I have read with interest some of the reasons recently posted by readers of Hexus.net of their reasons for not owning a projector. Obviously I cannot comment on the price of the unit or replacement bulbs, but other perceived issues were the heat given off by the projector, and the noise of the cooling fans.

    The BenQ certainly kicks out heat, the exhaust was quite warm, but the fans were almost inaudible. You can’t hear them at all when playing, or viewing a movie with either the in-built or external speakers. The projector is whisper quiet.

    Conclusion


    A superb piece of kit that I think really ticks the box of image quality as well as providing a silky smooth gaming experience whose immersion has to be seen to be believed. Ease of set-up and configuration is another very strong point.

    Where I feel a little confused, is with the quality of the image and the pricing of the unit. I would imagine that anyone who is going to spend this sort of money will demand a sound system to match the image. Once you start adding surround set up, the ease of use starts to diminish.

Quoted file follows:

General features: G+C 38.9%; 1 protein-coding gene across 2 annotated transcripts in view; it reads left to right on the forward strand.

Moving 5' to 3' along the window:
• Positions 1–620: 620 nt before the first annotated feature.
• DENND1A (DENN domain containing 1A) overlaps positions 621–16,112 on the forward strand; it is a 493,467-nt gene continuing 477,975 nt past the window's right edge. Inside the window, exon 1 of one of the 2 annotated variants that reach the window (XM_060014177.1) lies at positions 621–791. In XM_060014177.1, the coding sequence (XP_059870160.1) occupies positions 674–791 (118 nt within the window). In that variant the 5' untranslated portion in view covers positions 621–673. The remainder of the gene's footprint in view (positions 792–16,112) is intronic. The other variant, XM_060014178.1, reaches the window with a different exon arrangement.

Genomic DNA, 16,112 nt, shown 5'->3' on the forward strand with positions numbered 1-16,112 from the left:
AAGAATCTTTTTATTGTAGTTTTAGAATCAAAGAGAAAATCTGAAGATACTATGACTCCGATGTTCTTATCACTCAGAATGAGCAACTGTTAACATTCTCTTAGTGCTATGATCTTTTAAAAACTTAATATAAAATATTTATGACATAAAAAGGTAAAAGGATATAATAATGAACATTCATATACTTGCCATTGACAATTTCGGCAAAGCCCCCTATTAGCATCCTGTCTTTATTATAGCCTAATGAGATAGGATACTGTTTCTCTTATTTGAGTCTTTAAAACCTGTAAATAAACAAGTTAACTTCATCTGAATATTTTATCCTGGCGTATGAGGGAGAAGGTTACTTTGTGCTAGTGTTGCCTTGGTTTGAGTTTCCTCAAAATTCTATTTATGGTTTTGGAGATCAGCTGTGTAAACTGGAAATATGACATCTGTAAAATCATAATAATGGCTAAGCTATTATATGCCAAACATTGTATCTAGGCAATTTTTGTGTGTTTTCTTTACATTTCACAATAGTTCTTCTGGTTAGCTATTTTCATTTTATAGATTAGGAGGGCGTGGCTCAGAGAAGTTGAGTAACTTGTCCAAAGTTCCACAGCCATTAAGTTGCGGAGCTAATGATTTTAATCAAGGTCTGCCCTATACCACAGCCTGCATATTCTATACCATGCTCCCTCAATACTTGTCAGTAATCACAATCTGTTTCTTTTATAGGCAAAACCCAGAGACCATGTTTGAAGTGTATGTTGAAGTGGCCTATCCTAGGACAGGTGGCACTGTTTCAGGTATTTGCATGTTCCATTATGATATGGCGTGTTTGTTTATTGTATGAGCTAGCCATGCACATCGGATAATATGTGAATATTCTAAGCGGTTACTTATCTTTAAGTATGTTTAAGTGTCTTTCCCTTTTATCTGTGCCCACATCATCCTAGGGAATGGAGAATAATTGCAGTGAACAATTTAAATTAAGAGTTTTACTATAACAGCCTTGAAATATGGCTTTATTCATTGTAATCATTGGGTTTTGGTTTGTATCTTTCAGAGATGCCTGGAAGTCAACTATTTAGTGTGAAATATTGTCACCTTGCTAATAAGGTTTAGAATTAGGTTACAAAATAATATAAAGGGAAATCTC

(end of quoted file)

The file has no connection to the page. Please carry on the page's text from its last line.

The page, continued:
For example, if we imagine that we are in an average lounge room, the games console and possibly amp/speakers will be in one corner. In order to set up the projector you will need to rummage down the back of the entertainment stack and connect some very long leads, as well as the extension cable to supply power to the projector in the centre of the room.

    My suspicion is that anyone who will buy this projector will have it setup permanently at the heart of a home cinema, to really get the most from the frankly amazing gaming and movie visuals, rather than a more casual plonking in the middle of the room. It can be made casual, but it deserves much more.
    Last edited by Phage; 12-04-2017 at 08:29 PM.
    Society's to blame,
    Or possibly Atari.

  2. Received thanks from:

    scaryjim (12-04-2017),Terbinator (09-04-2017)